Tychonoff's theorem for completely regular spaces and the axiom of choice

It is well-known that Tychonoff's theorem, i.e., that the product of any set-indexed family of compact spaces is compact, is equivalent to the axiom of choice. It is also the case that if the spaces are Hausdorff, then the full axiom of choice is no longer needed (I believe the claim becomes equivalent to the ultrafilter axiom). What if the spaces have even more structure? In particular, what sort of equivalency holds for completely regular spaces? In other words, if the product of a set-indexed family of compact completely regular spaces is always compact, which choice-like axiom is implied.

• Are sober spaces completely regular? Jun 15, 2016 at 14:03
• Not necessarily. Jun 15, 2016 at 14:36
• It's not mentioned separately in the book "Consequences of the axiom of choice" (sober ones are, but they seem to use choice too). I saw no separation axioms beyond Hausdorff. Jun 15, 2016 at 17:52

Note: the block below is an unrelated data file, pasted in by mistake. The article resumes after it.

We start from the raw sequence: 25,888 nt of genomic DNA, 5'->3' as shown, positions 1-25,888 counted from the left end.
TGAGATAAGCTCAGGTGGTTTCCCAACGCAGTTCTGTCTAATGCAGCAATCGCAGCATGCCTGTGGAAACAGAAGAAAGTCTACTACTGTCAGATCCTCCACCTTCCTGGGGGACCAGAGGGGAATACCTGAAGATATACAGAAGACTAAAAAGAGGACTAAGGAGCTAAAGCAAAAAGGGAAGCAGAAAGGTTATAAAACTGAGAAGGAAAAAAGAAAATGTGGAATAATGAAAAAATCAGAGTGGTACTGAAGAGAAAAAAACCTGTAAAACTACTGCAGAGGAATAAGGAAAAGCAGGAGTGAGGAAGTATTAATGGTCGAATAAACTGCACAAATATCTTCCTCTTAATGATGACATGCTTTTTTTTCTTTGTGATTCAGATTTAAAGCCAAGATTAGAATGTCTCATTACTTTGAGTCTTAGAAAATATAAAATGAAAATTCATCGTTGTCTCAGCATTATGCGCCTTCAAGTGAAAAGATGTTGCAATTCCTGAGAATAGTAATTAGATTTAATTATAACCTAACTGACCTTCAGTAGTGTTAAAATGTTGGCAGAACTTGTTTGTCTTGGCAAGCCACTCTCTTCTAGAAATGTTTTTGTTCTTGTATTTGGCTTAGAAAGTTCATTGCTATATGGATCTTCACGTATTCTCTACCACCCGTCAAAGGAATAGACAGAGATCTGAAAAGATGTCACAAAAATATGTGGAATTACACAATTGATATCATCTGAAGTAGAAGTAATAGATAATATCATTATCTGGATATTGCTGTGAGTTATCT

Going from Hausdorff to Tikhonov gains you nothing. Theorem $4.70$ in Horst Herrlich, Axiom of Choice, Springer Lecture Notes in Mathematics $1876$:

Equivalent are:

1. Products of compact Hausdorff spaces are compact.
2. Products of finite discrete spaces are compact.
3. Products of finite spaces are compact.
4. Hilbert cubes $[0,1]^I$ are compact.
5. Cantor cubes $2^I$ are compact.
6. PIT.
7. UFT.

The last two are the Boolean prime ideal theorem and the ultrafilter theorem. In particular, if $(4)$ implies UFT, then certainly the result for Tikhonov spaces must do so.

• Thanks. Decisive answers are the best kind. Jun 16, 2016 at 7:19
• @Ittay: My pleasure. (They are indeed.) Jun 16, 2016 at 7:26
• @Ittay: I'm not sure. :-P Jun 16, 2016 at 18:01